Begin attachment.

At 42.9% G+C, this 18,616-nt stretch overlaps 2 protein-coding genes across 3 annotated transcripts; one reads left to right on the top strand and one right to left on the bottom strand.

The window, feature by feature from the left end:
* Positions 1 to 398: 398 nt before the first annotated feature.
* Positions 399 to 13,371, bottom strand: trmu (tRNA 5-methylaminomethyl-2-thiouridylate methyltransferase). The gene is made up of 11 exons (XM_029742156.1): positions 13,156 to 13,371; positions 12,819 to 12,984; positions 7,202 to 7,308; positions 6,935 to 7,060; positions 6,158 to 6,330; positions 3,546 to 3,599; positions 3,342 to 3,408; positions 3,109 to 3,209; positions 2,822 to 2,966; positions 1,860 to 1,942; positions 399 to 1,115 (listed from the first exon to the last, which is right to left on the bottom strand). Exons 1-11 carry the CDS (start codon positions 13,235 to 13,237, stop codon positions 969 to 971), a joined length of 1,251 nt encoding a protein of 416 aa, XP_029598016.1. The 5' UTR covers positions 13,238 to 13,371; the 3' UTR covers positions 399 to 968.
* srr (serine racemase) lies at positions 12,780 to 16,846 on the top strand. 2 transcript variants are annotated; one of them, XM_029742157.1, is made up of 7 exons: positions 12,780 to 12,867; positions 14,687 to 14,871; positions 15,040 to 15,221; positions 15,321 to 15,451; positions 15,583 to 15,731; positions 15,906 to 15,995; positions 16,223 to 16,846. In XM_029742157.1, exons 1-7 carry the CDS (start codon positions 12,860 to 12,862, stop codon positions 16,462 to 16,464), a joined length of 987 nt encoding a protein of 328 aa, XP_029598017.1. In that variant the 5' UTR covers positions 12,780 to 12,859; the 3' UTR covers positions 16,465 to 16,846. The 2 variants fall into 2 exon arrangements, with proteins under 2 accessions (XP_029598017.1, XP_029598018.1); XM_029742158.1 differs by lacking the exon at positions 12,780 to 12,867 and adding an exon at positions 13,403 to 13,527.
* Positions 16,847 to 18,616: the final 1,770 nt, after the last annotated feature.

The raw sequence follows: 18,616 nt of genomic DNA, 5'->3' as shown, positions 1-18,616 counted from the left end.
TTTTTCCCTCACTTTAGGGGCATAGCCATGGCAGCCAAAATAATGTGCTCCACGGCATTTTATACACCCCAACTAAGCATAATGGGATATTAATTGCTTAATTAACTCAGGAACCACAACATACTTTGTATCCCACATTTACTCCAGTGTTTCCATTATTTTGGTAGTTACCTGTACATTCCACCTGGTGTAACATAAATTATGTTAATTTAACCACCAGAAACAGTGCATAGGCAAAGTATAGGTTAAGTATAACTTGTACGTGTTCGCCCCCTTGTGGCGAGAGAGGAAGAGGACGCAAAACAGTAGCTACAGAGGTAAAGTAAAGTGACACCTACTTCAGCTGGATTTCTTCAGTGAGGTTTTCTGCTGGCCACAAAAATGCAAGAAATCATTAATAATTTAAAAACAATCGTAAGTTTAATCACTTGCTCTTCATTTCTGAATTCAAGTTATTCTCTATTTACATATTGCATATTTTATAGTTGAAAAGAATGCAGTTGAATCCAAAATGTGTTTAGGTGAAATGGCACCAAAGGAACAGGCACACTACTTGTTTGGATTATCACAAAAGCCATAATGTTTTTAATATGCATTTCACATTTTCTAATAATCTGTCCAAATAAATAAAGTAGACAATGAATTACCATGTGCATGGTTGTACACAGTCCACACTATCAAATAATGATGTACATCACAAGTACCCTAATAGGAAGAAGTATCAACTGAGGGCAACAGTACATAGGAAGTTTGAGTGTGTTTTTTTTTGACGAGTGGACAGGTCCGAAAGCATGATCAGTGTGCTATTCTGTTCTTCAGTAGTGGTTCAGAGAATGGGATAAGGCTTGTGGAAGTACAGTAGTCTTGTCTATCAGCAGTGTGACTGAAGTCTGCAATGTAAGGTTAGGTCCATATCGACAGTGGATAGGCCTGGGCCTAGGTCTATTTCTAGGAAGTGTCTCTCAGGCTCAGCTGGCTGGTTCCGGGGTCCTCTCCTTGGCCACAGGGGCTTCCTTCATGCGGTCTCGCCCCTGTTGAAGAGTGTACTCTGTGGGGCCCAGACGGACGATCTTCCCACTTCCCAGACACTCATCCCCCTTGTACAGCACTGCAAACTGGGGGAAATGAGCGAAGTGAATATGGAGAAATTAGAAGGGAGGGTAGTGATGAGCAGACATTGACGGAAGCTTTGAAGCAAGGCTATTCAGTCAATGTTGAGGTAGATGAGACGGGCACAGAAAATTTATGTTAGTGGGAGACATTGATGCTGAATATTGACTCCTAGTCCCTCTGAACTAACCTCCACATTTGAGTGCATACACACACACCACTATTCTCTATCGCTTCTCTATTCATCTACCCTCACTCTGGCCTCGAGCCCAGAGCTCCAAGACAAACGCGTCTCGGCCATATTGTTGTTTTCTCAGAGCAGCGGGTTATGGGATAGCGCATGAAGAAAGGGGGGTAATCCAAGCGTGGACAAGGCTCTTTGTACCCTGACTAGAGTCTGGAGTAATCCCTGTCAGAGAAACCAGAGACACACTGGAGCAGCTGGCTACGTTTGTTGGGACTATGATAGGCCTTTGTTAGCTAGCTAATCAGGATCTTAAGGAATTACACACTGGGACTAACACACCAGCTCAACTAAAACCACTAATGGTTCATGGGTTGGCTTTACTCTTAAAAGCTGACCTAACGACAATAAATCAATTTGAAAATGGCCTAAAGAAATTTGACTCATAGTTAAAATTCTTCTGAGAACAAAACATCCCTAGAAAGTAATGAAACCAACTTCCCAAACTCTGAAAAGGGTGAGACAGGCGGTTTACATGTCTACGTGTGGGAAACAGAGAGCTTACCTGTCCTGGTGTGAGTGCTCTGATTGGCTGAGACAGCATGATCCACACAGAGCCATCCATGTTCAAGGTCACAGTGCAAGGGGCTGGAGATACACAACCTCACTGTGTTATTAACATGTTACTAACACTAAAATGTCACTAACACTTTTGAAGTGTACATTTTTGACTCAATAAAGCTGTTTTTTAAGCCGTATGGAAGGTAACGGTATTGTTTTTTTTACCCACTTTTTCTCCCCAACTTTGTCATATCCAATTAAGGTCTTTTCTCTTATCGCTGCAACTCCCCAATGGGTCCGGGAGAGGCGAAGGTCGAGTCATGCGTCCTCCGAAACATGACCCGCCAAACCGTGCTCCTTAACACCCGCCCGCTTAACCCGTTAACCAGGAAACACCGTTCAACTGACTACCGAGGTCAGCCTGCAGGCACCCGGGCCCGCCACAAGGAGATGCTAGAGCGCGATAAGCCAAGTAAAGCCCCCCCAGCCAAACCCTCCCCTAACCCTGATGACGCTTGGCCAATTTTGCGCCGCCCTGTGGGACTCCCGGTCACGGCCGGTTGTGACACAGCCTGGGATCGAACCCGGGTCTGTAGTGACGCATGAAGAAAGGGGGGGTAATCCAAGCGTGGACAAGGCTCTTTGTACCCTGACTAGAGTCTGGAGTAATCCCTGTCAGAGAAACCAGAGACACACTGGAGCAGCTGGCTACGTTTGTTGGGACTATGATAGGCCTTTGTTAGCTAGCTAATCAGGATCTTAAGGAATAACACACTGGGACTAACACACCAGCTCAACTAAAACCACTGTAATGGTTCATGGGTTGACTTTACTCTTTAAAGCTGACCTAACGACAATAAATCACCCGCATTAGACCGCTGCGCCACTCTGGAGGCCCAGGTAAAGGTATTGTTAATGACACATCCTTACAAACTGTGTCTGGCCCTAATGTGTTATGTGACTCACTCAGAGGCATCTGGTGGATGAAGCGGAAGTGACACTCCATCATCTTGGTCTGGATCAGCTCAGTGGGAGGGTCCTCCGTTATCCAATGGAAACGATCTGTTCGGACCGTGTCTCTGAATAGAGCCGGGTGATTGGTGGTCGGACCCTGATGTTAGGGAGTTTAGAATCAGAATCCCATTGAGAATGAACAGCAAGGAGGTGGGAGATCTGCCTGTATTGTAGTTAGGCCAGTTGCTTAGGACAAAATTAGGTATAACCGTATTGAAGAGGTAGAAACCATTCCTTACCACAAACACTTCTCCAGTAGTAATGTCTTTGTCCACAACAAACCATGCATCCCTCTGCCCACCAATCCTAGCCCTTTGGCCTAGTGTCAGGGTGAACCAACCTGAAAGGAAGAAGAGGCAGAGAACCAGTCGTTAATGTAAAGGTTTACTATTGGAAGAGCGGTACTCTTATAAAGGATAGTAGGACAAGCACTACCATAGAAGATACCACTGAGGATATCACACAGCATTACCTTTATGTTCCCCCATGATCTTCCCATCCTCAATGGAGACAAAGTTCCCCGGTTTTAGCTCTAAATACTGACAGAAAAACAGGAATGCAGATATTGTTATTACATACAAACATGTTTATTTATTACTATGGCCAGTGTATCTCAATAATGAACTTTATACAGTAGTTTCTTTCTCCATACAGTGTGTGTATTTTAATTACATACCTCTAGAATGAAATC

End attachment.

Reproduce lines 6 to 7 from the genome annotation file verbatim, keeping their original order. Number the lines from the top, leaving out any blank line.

* Positions 16,847 to 18,616: the final 1,770 nt, after the last annotated feature.

The raw sequence follows: 18,616 nt of genomic DNA, 5'->3' as shown, positions 1-18,616 counted from the left end.